Although Burnham says that straw polls show an overwhelming preference for his approach, he regards better social care as a continuum. “Even the government’s move [which offers a cap of £72,000] is a tiny, tiny step forward, and I give them credit for that. To do Dilnot properly [Dilnot initially suggested a maximum lifetime limit of £50,000] would be much more significant. The all-in approach would go one further.”
Burnham’s enthusiasm for gradualism runs out, it seems, in 2015. If Labour wins, he hopes to move fast. “It would have a very clear timetable…Integration could be done quickly [through] a bill early in the next parliament. A new way of paying for social care would have to be phased in over a period of time.”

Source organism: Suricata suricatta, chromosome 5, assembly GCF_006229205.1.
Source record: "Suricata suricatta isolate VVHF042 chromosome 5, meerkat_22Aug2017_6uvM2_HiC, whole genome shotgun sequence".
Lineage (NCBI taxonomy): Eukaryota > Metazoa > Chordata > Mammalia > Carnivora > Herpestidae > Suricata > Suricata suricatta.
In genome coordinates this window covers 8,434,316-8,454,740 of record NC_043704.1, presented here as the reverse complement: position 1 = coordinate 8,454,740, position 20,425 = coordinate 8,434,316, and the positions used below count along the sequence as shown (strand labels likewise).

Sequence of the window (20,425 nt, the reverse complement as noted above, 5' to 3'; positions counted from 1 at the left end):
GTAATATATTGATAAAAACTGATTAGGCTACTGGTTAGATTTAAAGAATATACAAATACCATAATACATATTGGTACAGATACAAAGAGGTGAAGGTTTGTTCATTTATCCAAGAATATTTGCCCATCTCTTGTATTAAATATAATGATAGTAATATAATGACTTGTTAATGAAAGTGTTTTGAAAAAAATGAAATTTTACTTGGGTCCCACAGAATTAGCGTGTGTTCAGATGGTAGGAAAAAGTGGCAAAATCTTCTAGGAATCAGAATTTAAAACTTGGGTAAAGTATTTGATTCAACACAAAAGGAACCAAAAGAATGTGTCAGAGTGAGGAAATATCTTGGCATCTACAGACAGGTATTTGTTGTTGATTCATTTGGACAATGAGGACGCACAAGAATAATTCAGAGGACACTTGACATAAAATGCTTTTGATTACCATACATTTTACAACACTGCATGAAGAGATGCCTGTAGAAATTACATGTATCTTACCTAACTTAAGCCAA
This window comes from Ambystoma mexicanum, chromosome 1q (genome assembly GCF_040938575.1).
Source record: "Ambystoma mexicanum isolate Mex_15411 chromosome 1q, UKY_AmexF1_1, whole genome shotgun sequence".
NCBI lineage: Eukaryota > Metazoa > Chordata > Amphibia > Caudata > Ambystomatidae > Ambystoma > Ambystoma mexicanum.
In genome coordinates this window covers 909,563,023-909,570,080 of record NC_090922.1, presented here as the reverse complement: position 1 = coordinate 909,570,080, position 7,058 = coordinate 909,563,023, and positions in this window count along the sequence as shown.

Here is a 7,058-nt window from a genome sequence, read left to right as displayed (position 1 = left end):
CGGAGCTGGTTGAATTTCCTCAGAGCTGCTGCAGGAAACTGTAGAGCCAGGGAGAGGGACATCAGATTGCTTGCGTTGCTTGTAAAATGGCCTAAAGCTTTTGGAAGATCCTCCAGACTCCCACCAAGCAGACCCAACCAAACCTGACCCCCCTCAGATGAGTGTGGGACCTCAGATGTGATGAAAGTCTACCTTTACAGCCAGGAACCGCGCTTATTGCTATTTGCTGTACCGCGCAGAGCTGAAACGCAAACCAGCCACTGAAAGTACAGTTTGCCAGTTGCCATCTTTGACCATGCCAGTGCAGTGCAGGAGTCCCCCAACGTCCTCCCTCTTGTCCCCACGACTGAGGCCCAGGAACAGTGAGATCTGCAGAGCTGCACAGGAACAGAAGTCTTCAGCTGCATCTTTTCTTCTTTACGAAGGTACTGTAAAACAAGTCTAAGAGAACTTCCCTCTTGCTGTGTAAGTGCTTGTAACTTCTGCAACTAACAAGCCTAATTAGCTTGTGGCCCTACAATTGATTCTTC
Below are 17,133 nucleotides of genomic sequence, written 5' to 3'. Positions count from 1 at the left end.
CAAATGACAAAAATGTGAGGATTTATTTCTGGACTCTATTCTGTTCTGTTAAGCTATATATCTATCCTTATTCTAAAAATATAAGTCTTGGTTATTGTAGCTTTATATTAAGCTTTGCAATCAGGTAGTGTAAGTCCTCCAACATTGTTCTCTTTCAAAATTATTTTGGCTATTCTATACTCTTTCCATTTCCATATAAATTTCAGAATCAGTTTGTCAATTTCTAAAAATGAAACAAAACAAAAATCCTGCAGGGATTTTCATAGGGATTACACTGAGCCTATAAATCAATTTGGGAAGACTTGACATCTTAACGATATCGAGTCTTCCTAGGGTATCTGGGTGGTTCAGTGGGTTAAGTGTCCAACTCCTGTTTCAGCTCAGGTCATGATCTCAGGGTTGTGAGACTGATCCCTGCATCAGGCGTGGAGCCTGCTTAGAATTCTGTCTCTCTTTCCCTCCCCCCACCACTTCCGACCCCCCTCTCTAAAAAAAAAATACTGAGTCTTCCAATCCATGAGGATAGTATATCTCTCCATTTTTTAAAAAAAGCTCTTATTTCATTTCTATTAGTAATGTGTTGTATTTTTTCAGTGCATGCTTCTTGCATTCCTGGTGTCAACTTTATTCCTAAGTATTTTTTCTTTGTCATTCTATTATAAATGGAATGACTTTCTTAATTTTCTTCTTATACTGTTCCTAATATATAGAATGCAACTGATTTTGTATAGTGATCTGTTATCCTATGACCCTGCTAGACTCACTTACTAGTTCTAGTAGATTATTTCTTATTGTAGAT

In the short run, he plans to elaborate on his plan at this year’s conference and, assuming he gets endorsement, to develop the detail for a policy that would be signed off in 2014. “The Labour party is going to have to decide how ambitious it wants to be,” he says.
Despite the Tory campaign against a “death tax” that derailed his previous reform plans in the closing stages of the Brown administration, he remains an evangelist for a 10 per cent tax on all estates, great and small, to fund social care. “There’s a simplicity, and it does need clarity. The more options you give people, the more potentially complex the whole thing gets. But there are other options – such as payments at 65 or an annual payment over [people’s] retirement years. All these questions are on the table.”
Stephen Dorrell, the Tory chairman of the health select committee, has argued the need for integration, and Liz Kendall, Burnham’s deputy, has also done much groundwork for a revolution long favoured by Burnham, a onetime health secretary who says he is the only member of Ed Miliband’s top table to be “a shadow of my former self”.